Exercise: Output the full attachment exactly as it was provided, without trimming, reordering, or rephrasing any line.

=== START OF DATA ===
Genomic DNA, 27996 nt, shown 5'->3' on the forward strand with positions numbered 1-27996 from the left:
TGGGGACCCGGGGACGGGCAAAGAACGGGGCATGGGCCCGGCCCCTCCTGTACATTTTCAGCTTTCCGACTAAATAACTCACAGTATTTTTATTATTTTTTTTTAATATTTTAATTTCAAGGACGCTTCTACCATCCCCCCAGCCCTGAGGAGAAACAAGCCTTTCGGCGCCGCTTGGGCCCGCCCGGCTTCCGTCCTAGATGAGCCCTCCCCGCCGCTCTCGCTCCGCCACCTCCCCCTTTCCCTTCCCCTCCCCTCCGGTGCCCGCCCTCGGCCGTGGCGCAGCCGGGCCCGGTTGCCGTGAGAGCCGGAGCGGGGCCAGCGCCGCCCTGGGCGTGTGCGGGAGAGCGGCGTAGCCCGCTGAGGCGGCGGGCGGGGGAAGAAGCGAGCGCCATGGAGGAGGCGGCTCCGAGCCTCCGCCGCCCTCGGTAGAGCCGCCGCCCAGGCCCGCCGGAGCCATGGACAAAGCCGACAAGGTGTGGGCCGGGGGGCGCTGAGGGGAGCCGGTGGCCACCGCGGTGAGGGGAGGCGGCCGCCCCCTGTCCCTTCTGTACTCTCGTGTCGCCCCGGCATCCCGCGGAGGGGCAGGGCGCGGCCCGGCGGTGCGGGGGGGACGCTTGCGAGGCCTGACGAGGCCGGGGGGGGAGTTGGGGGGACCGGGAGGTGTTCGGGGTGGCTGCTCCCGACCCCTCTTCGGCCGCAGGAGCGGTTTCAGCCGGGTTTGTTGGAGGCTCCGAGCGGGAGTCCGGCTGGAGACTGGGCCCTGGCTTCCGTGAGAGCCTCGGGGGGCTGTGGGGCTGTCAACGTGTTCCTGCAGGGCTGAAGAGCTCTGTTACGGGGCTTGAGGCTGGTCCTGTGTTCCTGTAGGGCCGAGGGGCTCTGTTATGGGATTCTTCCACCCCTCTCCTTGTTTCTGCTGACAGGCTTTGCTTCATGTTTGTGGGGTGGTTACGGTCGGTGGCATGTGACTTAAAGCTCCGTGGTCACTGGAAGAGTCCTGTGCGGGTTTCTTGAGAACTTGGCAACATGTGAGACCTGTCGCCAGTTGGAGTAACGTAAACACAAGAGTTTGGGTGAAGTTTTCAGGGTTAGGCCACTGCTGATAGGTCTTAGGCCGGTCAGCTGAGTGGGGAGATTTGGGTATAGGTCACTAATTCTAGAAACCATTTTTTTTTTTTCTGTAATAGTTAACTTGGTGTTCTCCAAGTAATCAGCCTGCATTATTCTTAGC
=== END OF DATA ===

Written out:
Genomic DNA, 27996 nt, shown 5'->3' on the forward strand with positions numbered 1-27996 from the left:
TGGGGACCCGGGGACGGGCAAAGAACGGGGCATGGGCCCGGCCCCTCCTGTACATTTTCAGCTTTCCGACTAAATAACTCACAGTATTTTTATTATTTTTTTTTAATATTTTAATTTCAAGGACGCTTCTACCATCCCCCCAGCCCTGAGGAGAAACAAGCCTTTCGGCGCCGCTTGGGCCCGCCCGGCTTCCGTCCTAGATGAGCCCTCCCCGCCGCTCTCGCTCCGCCACCTCCCCCTTTCCCTTCCCCTCCCCTCCGGTGCCCGCCCTCGGCCGTGGCGCAGCCGGGCCCGGTTGCCGTGAGAGCCGGAGCGGGGCCAGCGCCGCCCTGGGCGTGTGCGGGAGAGCGGCGTAGCCCGCTGAGGCGGCGGGCGGGGGAAGAAGCGAGCGCCATGGAGGAGGCGGCTCCGAGCCTCCGCCGCCCTCGGTAGAGCCGCCGCCCAGGCCCGCCGGAGCCATGGACAAAGCCGACAAGGTGTGGGCCGGGGGGCGCTGAGGGGAGCCGGTGGCCACCGCGGTGAGGGGAGGCGGCCGCCCCCTGTCCCTTCTGTACTCTCGTGTCGCCCCGGCATCCCGCGGAGGGGCAGGGCGCGGCCCGGCGGTGCGGGGGGGACGCTTGCGAGGCCTGACGAGGCCGGGGGGGGAGTTGGGGGGACCGGGAGGTGTTCGGGGTGGCTGCTCCCGACCCCTCTTCGGCCGCAGGAGCGGTTTCAGCCGGGTTTGTTGGAGGCTCCGAGCGGGAGTCCGGCTGGAGACTGGGCCCTGGCTTCCGTGAGAGCCTCGGGGGGCTGTGGGGCTGTCAACGTGTTCCTGCAGGGCTGAAGAGCTCTGTTACGGGGCTTGAGGCTGGTCCTGTGTTCCTGTAGGGCCGAGGGGCTCTGTTATGGGATTCTTCCACCCCTCTCCTTGTTTCTGCTGACAGGCTTTGCTTCATGTTTGTGGGGTGGTTACGGTCGGTGGCATGTGACTTAAAGCTCCGTGGTCACTGGAAGAGTCCTGTGCGGGTTTCTTGAGAACTTGGCAACATGTGAGACCTGTCGCCAGTTGGAGTAACGTAAACACAAGAGTTTGGGTGAAGTTTTCAGGGTTAGGCCACTGCTGATAGGTCTTAGGCCGGTCAGCTGAGTGGGGAGATTTGGGTATAGGTCACTAATTCTAGAAACCATTTTTTTTTTTTCTGTAATAGTTAACTTGGTGTTCTCCAAGTAATCAGCCTGCATTATTCTTAGC